[This first appeared on The Jagged Word on June 16.]
I search out movies the way I search out music: not according to genre, but according to what strikes a human chord. I like music that says something, not music that fits a commercial niche. I don’t want to be sold something; I want to be told something.
So when it comes to horror movies (in which there are, of course, many sub-genres), I need something beyond making me jump. That can be fun for a little while, because the scare is not real. Perhaps we like those films because it’s a way for us to release the stress of real-life fears and we can still turn off the tv at the end. I recently saw Lake Bodom, a Finnish-Estonian horror based around an unsolved murder of four teenagers in 1960. It’s well done and the tension is stretched taught. But, in the end, it’s not much more than a Scandinavian slasher film. If that’s your thing, I’d recommend it. But I can do without the mere spreading of blood and gore across a forest.
On the other hand, there are horrors that touch something far deeper than our fright reflex. Recently, I’ve been impressed by It Follows, The Babadook, and The Taking of Deborah Logan, films that deal with STDs, the death of a father and husband, and dementia, respectively.
[This appeared first at The Jagged Word on June 9]
I want documentaries to document. And I want tension: tension between viewpoints; tension in the progression of the story; tension between the filmmakers and the subjects. Propaganda may be interesting for any number of reasons, but not because of its tension. It has a single-minded purpose and a tunnel-vision perspective. It consciously excludes anything that argues against the obvious purpose. But human beings and the events they observe are complicated. So if there’s no tension, I’m not interested. And I appreciate it when documentaries can document that tension without turning into propaganda.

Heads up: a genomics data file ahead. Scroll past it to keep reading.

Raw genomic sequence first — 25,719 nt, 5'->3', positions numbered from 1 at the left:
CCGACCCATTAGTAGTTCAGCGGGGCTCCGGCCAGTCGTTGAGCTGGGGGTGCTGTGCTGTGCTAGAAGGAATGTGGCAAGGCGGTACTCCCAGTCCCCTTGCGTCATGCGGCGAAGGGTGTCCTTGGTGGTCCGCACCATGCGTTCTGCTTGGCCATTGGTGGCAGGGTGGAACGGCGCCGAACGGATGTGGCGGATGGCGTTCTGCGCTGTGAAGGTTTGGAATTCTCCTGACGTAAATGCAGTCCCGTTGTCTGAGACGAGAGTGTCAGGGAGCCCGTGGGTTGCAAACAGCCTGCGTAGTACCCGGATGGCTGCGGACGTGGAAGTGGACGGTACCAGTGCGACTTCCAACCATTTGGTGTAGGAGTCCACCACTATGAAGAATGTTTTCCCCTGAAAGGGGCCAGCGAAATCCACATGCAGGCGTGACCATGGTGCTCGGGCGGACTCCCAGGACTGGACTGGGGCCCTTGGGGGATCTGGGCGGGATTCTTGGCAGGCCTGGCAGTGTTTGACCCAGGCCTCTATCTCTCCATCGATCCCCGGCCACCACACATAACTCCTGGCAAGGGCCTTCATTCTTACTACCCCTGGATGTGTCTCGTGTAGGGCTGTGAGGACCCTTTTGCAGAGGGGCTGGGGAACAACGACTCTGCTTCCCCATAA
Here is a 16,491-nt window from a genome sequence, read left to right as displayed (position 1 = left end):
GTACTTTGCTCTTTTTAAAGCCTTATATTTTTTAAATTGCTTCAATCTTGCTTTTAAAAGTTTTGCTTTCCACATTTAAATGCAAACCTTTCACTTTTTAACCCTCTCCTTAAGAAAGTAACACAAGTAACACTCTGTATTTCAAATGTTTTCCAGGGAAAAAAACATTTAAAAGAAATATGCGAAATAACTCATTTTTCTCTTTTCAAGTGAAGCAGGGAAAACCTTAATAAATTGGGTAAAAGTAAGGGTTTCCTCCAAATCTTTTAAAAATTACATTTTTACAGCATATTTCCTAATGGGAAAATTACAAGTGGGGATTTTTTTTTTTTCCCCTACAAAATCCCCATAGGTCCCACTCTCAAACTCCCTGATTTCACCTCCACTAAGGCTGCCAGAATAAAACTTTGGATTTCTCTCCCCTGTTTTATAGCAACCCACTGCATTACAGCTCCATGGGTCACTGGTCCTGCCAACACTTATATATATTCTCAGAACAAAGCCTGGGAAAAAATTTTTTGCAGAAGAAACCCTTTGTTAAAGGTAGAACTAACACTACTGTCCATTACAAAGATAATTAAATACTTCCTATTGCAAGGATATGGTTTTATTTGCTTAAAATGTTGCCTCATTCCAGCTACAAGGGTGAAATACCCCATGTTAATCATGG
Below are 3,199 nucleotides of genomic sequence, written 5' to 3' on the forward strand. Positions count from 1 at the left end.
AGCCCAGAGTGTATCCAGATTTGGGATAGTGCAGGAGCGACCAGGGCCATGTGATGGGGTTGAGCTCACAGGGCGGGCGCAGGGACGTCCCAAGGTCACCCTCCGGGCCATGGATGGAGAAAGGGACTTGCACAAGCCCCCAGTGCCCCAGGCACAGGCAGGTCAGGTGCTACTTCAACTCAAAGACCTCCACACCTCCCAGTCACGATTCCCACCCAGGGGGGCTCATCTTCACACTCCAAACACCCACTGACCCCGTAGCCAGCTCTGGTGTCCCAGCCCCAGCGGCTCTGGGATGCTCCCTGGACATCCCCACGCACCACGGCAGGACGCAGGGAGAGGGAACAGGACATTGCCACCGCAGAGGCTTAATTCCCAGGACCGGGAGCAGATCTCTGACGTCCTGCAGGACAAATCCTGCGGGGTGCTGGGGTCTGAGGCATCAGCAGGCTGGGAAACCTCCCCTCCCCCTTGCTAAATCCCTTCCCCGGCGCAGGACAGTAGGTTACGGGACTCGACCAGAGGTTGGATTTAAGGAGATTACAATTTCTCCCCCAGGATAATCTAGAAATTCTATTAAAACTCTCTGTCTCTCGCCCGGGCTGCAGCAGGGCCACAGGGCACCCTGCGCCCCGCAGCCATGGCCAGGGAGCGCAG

A documentary that documents a disturbing modern tension is Liberated: The New Sexual Revolution, which screened in April at the Newport Beach Film Festival. The story takes for its starting point the thousands of students who attend Spring Break in Florida. It begins by following a group of Australian boys as they plan out their drinking and partying. The foggy atmosphere of alcohol and sex probably won’t surprise anyone. What might surprise is the flippancy, arrogance, and casual attitudes of the people who appear in the film. But this isn’t a sanitized version of Girls Gone Wild. This isn’t voyeurism dressed up by pearl-clutching and gasping. The only emotion aroused is sadness. Here is the hook-up culture presented without varnish, and there’s nothing sexy about it.
[This appeared first at The Jagged Word on June 2]
Who am I and what am I doing here? Or, to beg a phrase, What the hell is going on!
Why am I talking about films and theology? You definitely don’t need another person, Lutheran or not, telling you what to think about movies.
Good. Because I have no desire to do that. And, beside that, I have no training. I didn’t go to film school. I’m not really sure what a best boy is, or what he does, or if it has to be a boy. I can’t talk the technical language of a professional film critic. However, with that said, I am a short film programmer for the Newport Beach Film Festival, which involved watching more than 300 short films last year. So I’ve seen a thing or two.